September 2017

COVER FEATURE

Update on Crosslinking
Seeing clearer with CXL


by Vanessa Caceres EyeWorld Contributing Writer


Imaging of corneal ectasia after LASIK

Crosslinking treatment
Source: J. Bradley Randleman, MD

Where the U.S. market stands now, what approaches could be used in the future

The Food and Drug Administration (FDA) approval of corneal crosslinking (CXL) last year for progressive keratoconus and ectasia brought an additional welcome treatment to the U.S. market, physicians said.
“It’s a very important approval,” said Peter Hersh, MD, director of the Cornea and Laser Eye Institute, Teaneck, New Jersey; professor, Rutgers Medical School, Newark, New Jersey; and visiting research collaborator, Princeton University, Princeton, New Jersey. “Because of its unique ability to decrease progression of KC and ectasia, we’ve seen widespread incorporation into ophthalmic practice, especially among cornea surgeons. It’s been adopted very quickly.” Dr. Hersh was the medical monitor for the U.S. clinical trials for approval that were done by Avedro (Waltham, Massachusetts), the only company in the U.S. that currently offers FDA-approved CXL via its Photrexa Viscous, Photrexa, and KXL System.
About 10,000 CXL treatments have been performed with the Avedro system since the FDA approval, said Rajesh Rajpal, MD, chief medical officer of Avedro, and founder of See Clearly Vision Group, Washington, D.C. area.

Evolving treatment parameters

Currently, there’s an accelerated CXL study underway that has completed enrollment and should be submitted to the FDA in the near future, said J. Bradley Randleman, MD, professor of clinical ophthalmology, director of cornea, external disease, and refractive surgery, and medical director, USC Roski Eye Institute, Beverly Hills, California. The study uses the Avedro KXL protocol with 30 mW treatment.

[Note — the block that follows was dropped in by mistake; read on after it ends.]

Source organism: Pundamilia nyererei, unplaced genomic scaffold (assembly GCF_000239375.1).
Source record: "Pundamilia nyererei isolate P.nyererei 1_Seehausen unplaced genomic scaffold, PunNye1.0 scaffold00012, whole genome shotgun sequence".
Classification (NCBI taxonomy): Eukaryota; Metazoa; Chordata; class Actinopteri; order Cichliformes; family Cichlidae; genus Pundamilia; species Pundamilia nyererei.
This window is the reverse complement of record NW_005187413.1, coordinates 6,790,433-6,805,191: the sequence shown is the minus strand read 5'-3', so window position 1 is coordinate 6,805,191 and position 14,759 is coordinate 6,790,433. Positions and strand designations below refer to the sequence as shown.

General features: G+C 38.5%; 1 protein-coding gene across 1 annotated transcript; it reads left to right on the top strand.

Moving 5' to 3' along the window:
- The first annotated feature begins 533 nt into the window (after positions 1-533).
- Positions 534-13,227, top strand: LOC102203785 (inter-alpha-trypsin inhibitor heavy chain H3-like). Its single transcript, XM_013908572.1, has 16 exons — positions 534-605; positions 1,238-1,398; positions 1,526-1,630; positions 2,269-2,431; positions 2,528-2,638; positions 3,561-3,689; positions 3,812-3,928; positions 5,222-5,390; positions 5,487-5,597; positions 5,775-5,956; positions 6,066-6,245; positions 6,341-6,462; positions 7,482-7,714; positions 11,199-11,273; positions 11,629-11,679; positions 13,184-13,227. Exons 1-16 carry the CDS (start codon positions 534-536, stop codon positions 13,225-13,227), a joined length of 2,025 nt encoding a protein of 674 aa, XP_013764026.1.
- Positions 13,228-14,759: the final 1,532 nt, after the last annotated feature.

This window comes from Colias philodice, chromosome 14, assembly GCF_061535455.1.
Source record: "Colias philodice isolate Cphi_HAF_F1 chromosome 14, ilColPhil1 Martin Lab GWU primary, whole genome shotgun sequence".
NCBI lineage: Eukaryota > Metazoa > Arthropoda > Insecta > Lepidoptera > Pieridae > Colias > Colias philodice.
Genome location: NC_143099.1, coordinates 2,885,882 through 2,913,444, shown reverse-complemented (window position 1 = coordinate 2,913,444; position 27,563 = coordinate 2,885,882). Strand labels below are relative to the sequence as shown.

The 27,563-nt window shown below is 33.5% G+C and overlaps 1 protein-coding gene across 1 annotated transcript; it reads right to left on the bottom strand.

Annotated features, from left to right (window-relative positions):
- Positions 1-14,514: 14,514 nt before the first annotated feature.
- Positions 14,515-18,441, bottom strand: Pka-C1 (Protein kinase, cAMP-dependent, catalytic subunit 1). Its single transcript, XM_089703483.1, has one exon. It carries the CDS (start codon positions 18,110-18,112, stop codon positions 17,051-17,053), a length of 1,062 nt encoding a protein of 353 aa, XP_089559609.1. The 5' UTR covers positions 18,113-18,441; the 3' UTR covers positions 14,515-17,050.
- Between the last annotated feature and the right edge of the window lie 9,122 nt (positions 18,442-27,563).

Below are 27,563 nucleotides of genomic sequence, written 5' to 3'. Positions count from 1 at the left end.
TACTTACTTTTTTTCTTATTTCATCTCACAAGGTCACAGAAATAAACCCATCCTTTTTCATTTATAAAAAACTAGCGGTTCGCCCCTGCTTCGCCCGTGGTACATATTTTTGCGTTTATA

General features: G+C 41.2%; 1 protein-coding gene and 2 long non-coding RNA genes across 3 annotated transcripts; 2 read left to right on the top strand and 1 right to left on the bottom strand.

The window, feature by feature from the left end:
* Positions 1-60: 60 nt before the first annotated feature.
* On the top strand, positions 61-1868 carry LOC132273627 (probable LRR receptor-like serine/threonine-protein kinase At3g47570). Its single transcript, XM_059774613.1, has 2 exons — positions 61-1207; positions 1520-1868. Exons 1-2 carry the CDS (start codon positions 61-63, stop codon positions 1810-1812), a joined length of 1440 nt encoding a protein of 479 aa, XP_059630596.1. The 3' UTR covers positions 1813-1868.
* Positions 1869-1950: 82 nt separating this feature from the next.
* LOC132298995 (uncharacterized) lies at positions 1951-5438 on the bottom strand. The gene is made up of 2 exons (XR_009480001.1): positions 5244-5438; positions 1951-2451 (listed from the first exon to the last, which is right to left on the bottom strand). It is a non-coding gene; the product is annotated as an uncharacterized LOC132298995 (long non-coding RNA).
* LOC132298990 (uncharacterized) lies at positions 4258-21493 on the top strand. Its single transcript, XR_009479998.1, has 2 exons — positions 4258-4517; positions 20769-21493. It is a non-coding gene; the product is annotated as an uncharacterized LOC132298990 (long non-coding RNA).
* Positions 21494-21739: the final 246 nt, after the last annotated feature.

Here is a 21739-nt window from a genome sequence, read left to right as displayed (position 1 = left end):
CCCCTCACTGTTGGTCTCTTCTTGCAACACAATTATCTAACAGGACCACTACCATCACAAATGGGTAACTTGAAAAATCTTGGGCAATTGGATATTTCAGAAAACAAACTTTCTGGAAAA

“The most basic process in the works is standard accelerated protocols, where total irradiance remains constant, but fluence increases and treatment time decreases,” Dr. Randleman said. He contrasts this with higher irradiance accelerated protocols, where both fluence and total irradiation increase. “The concept is that accelerated protocols may not provide the same total treatment effect and depth as the standard protocol, so increasing fluence for a reduced time may allow for equal treatment efficacy but also maintain safety,” he said.
There is also research on the use of pulsed CXL. “The hypothesis is that the CXL reaction has multiple pathways, and one of these is oxygen-dependent,” Dr. Hersh said. “It’s thought that by using pulsed UV light during the dark phases, there will be replenishment of oxygen, and it will have a more robust crosslinking reaction.”
Another area under investigation is transepithelial CXL (or epithelium-on) and its relative effectiveness; the current FDA approval is for epi-off. At Dr. Hersh’s practice, there is a physician-sponsored investigational new drug study regarding the transepithelial technique, as well as the use of CXL and Intacs (Addition Technology, Lombard, Illinois). The latter study looks at the safety, efficacy, and timing of CXL and Intacs, either done the same day or performed sequentially over 3 months. These results will be available shortly.
There’s interest in the use of devices with a higher power along with epi-on treatments for shorter treatment duration of CXL; clinical trials in the U.S. for this are being planned, Dr. Rajpal said.